Freshwater cultured pearls come from freshwater mussels and appear in a wide variety of shapes and natural colors. They tend to be less expensive than saltwater pearls, making them a popular choice for younger people and jewelry designers. As freshwater pearls are solid nacre, they are also quite durable, resisting chipping, wear and degeneration.

Keshi Pearls

The word keshi means ''poppy seed'' in Japanese, and these pearls are often referred to as ''poppy seed pearls.'' Keshi pearls are formed when the oyster rejects and spits out the implanted nucleus before the culturing process is completed. Keshi may form in either saltwater or freshwater pearls and they are generally small in size with widely varying shapes because there is no nucleus to guide the process.

Keshi pearls come in myriad of colors, and tend to be high luster. Because the implanted nucleus of the pearl has been expelled by the oyster, the resulting pearl is 100 percent nacre, giving it a lustrous and shimmering surface quality. Even though Keshi pearls are solid nacre, they are not considered natural pearls because they are a bi-product of the culturing process, not a natural occurrence.

Pearl Enhancement

As a charter member of the AGTA (American Gem Trade Association), Fire Mountain Gems and Beads abides by AGTA's code of ethics, which is an even higher standard than the Federal Trade Commission's Guides for the Jewelry Industry on disclosing colored gemstone enhancements. Fire Mountain Gems and Beads discloses all enhancements of gems sold (with the exception of normal cutting and polishing) and the method of enhancement, if known.

Pearl Enhancements Codes:

Symbols for Specific Forms of Enhancements:
Natural (N) Stones which are not currently known to be enhanced.
Bleached The use of heat, light and/or other agents to lighten or remove a gemstone's color.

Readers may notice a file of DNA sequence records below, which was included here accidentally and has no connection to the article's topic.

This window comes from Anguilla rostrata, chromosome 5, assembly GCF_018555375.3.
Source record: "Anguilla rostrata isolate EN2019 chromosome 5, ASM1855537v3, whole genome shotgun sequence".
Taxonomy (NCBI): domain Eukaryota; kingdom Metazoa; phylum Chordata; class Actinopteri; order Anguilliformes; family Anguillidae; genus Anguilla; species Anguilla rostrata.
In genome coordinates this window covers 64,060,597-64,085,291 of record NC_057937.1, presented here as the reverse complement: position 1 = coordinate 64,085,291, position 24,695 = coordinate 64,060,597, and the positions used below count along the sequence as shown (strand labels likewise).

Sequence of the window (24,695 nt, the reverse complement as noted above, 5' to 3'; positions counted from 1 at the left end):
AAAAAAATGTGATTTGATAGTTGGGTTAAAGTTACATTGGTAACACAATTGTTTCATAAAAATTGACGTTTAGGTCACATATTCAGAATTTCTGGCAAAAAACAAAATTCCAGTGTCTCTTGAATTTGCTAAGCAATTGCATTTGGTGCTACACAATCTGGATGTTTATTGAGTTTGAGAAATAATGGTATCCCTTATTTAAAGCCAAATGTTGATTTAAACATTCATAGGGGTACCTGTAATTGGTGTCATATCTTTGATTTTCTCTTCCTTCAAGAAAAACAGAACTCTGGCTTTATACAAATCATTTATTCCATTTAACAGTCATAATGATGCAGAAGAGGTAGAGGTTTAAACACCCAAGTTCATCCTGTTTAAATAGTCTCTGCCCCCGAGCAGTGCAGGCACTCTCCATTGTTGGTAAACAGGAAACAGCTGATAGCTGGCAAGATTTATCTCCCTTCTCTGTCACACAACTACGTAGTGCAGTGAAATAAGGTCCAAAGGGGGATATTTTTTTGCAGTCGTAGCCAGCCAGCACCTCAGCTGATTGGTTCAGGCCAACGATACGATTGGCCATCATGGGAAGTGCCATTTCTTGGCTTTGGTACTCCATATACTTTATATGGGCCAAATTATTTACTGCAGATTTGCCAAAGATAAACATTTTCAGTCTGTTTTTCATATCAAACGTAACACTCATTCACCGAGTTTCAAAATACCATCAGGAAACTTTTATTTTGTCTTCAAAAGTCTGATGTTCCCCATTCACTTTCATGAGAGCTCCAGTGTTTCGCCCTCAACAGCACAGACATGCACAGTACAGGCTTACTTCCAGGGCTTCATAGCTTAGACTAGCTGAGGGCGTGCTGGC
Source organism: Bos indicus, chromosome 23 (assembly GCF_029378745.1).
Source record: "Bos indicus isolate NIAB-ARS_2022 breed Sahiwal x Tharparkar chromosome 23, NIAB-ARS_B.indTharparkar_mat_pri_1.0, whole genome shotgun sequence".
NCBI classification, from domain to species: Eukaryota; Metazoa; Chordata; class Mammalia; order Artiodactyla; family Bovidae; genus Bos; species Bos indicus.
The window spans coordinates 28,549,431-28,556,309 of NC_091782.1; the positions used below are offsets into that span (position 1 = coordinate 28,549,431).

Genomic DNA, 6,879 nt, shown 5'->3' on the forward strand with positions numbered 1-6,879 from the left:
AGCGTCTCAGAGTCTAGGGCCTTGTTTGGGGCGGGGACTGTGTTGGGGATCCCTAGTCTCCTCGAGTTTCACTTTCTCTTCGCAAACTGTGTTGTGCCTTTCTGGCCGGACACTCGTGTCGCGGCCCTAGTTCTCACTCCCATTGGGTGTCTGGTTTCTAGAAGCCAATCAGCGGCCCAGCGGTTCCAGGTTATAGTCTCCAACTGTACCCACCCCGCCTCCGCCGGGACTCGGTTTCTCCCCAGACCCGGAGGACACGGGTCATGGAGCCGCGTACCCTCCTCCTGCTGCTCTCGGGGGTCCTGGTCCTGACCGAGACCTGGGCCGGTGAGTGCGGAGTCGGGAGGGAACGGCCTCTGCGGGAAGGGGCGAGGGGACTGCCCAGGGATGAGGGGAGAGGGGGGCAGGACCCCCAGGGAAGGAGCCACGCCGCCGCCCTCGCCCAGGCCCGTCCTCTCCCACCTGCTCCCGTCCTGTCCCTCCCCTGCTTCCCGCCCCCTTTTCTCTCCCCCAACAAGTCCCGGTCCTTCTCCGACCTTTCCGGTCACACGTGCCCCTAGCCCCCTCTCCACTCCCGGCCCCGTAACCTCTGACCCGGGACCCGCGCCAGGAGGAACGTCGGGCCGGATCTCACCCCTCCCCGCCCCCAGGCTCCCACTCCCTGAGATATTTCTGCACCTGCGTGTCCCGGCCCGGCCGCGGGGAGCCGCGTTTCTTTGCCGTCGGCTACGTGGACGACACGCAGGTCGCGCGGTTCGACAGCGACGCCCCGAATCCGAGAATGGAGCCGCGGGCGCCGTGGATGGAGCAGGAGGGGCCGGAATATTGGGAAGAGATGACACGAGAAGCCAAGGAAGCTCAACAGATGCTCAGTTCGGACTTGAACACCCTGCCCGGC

Dyed The introduction of color matter onto a pearl to give it new color, intensify present color or improve color uniformity.
Irradiated (R) The use of neutrons, gamma rays or beta particles (high energy electrons) to alter a pearl's color.

  Code Enhancement Method
Pearl (Bleached) B Bleached to improve color and appearance
Pearl (Dyed) D Dyed to give rose, blue or golden overtones or a chemical treatment combined with heat (also called electro-coated) to produce grey to black color

Pearl Care

Produced by a living organism, pearls require special care because they contain calcareous crystals that are sensitive to chemicals and acids. To care for your cultured or natural pearls, avoid using perfume, hairspray, abrasives, solvents, and nail polish removers while wearing them. Like your skin, cultured pearls contain water and may dehydrate and crack if exposed continuously to arid conditions. Pearls should be cleaned and re-strung annually if worn regularly. Do not use ultrasonic cleaning.

Additional Resources

Customer Comments

We would like to share some of the customer comments we received in response to the article "The Glorious Pearl: Learn About Pearls Before You Buy," as featured in an email newsletter. Please keep in mind that the comments expressed below are those of our customers and do not reflect the views of Fire Mountain Gems and Beads.

"The article on pearls was fascinating and very informative. Thanks!"
- Jan
"I really enjoyed reading your pearl article. I love pearls, especially the black Tahitian pearls with green overtones, but never really knew much about them. Thanks for the info."
- Sarah
"I found the article on pearls very informative.Thanks for the insight."
- Charlene
"I just wanted to let you know that I enjoyed the article about pearls. A lot of the information I already knew, but there were a few things that I did not know.Thank you!"
- Mary
"The article about the pearls was very helpful! Thank you!"
- Candy
"I enjoyed the pearl article very much. I would like to see some information on different glass pearls, especially which brand is most durable."
- Nancy
"This was a very helpful article for someone who is just learning about pearls, well written and concise. Many thanks,"
- Mary
"No questions only to thank you for your wonderful articles, and information you have available to your customers. Thanks again."
- Cristina
"Excellent article on pearls. I have never understood the difference between natural and cultured. Very informative.Thanks!"
- Mitchelle
"Great article on pearls. I appreciate all the informational articles. Buyers frequently ask questions about the materials I use in my work, and I am glad I have your articles to refer to. Thanks."
- tnts designs
"I found the article to be well-written and informative. It answered many of my questions."
- Valerie